Effect of Statins on Cognitive Function Unclear
Despite FDA warning, further evidence is needed to establish an effect
TUESDAY, Nov. 19, 2013 (HealthDay News) -- Current published evidence is lacking and further research is needed to establish an effect of statins on cognitive function, according to a review published in the Nov. 19 issue of the Annals of Internal Medicine.
Karl Richardson, M.D., of the University of Pennsylvania in Philadelphia, and colleagues conducted a systematic review and meta-analysis of the literature to examine the effect of statins on cognition.
The researchers found that low-quality evidence did not suggest increased incidence of Alzheimer disease or any difference in cognitive performance related to procedural memory, attention, or motor speed in statin users. Moderate-quality evidence did not suggest any effect of statins on the incidence of dementia or mild cognitive impairment, or change in cognitive function. The rate of cognition-related adverse events reported for statins was low and similar to the rates observed with other commonly prescribed cardiovascular medications, in U.S. Food and Drug Administration post-marketing surveillance databases.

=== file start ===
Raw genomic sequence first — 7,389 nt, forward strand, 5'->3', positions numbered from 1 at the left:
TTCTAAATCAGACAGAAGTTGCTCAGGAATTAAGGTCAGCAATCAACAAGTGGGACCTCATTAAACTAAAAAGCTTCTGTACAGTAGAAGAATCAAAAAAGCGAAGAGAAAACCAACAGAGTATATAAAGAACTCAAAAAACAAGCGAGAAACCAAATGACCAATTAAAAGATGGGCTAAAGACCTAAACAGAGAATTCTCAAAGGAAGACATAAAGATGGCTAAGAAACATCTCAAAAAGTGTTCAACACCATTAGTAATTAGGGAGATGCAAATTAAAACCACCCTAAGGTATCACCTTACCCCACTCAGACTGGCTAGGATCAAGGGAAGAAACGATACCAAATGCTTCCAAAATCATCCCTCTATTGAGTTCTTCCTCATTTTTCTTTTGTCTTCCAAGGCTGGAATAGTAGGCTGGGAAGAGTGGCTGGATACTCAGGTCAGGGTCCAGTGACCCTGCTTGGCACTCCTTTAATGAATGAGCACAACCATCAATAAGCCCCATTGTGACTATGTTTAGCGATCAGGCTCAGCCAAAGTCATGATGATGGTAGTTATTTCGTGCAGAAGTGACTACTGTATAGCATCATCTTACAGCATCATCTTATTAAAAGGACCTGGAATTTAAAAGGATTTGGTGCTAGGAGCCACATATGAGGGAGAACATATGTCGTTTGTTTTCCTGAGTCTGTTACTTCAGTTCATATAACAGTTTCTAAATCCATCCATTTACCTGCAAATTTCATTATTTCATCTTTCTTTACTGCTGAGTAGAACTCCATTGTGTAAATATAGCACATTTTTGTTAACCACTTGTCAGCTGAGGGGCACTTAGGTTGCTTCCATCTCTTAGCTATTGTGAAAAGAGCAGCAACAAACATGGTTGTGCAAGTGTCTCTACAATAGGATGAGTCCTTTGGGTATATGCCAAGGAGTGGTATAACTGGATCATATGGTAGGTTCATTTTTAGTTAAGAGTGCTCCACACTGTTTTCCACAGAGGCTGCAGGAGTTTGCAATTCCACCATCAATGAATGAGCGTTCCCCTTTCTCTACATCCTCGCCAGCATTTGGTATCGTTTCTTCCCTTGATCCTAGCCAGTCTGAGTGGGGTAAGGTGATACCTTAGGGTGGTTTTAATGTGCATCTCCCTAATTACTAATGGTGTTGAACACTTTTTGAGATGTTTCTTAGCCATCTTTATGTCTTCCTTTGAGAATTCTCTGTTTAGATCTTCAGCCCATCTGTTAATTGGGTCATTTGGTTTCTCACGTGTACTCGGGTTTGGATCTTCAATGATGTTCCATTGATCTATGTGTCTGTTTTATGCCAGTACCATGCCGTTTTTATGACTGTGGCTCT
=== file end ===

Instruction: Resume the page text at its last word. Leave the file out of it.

"Larger and better-designed studies are needed to draw unequivocal conclusions about the effect of statins on cognition," the authors write. "Published data do not suggest an adverse effect of statins on cognition; however, the strength of available evidence is limited, particularly with regard to high-dose statins."